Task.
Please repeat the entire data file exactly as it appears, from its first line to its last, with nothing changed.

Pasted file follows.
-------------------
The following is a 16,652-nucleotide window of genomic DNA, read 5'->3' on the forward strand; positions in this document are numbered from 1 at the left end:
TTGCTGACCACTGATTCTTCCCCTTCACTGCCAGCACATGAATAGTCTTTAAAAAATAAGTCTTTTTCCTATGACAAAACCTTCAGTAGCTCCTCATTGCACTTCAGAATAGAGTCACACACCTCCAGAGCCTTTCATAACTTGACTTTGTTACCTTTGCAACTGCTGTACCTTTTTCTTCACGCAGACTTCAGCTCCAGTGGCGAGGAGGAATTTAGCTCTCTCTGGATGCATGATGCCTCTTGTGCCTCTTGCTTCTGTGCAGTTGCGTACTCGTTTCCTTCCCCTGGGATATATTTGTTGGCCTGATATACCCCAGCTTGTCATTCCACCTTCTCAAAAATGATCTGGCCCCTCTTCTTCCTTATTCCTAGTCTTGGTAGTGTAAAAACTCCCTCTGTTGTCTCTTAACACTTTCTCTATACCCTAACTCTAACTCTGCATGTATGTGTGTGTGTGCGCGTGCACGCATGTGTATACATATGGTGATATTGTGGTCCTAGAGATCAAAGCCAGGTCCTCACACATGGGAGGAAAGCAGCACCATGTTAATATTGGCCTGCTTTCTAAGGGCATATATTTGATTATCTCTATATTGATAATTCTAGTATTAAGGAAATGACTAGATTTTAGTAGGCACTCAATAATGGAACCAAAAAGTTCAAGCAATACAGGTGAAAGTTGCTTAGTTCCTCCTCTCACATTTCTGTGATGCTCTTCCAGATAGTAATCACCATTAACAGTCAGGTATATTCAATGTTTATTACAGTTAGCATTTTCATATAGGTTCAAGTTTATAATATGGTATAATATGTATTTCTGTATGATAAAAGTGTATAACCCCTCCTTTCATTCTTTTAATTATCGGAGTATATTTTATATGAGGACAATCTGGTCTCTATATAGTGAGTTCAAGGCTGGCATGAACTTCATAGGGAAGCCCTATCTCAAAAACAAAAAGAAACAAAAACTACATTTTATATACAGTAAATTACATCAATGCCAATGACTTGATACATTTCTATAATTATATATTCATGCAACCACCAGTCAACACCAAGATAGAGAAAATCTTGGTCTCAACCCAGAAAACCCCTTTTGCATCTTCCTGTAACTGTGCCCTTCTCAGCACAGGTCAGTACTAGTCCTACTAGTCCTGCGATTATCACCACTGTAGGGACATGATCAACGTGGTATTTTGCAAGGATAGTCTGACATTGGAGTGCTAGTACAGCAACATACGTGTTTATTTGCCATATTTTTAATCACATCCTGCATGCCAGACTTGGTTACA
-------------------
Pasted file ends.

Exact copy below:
The following is a 16,652-nucleotide window of genomic DNA, read 5'->3' on the forward strand; positions in this document are numbered from 1 at the left end:
TTGCTGACCACTGATTCTTCCCCTTCACTGCCAGCACATGAATAGTCTTTAAAAAATAAGTCTTTTTCCTATGACAAAACCTTCAGTAGCTCCTCATTGCACTTCAGAATAGAGTCACACACCTCCAGAGCCTTTCATAACTTGACTTTGTTACCTTTGCAACTGCTGTACCTTTTTCTTCACGCAGACTTCAGCTCCAGTGGCGAGGAGGAATTTAGCTCTCTCTGGATGCATGATGCCTCTTGTGCCTCTTGCTTCTGTGCAGTTGCGTACTCGTTTCCTTCCCCTGGGATATATTTGTTGGCCTGATATACCCCAGCTTGTCATTCCACCTTCTCAAAAATGATCTGGCCCCTCTTCTTCCTTATTCCTAGTCTTGGTAGTGTAAAAACTCCCTCTGTTGTCTCTTAACACTTTCTCTATACCCTAACTCTAACTCTGCATGTATGTGTGTGTGTGCGCGTGCACGCATGTGTATACATATGGTGATATTGTGGTCCTAGAGATCAAAGCCAGGTCCTCACACATGGGAGGAAAGCAGCACCATGTTAATATTGGCCTGCTTTCTAAGGGCATATATTTGATTATCTCTATATTGATAATTCTAGTATTAAGGAAATGACTAGATTTTAGTAGGCACTCAATAATGGAACCAAAAAGTTCAAGCAATACAGGTGAAAGTTGCTTAGTTCCTCCTCTCACATTTCTGTGATGCTCTTCCAGATAGTAATCACCATTAACAGTCAGGTATATTCAATGTTTATTACAGTTAGCATTTTCATATAGGTTCAAGTTTATAATATGGTATAATATGTATTTCTGTATGATAAAAGTGTATAACCCCTCCTTTCATTCTTTTAATTATCGGAGTATATTTTATATGAGGACAATCTGGTCTCTATATAGTGAGTTCAAGGCTGGCATGAACTTCATAGGGAAGCCCTATCTCAAAAACAAAAAGAAACAAAAACTACATTTTATATACAGTAAATTACATCAATGCCAATGACTTGATACATTTCTATAATTATATATTCATGCAACCACCAGTCAACACCAAGATAGAGAAAATCTTGGTCTCAACCCAGAAAACCCCTTTTGCATCTTCCTGTAACTGTGCCCTTCTCAGCACAGGTCAGTACTAGTCCTACTAGTCCTGCGATTATCACCACTGTAGGGACATGATCAACGTGGTATTTTGCAAGGATAGTCTGACATTGGAGTGCTAGTACAGCAACATACGTGTTTATTTGCCATATTTTTAATCACATCCTGCATGCCAGACTTGGTTACA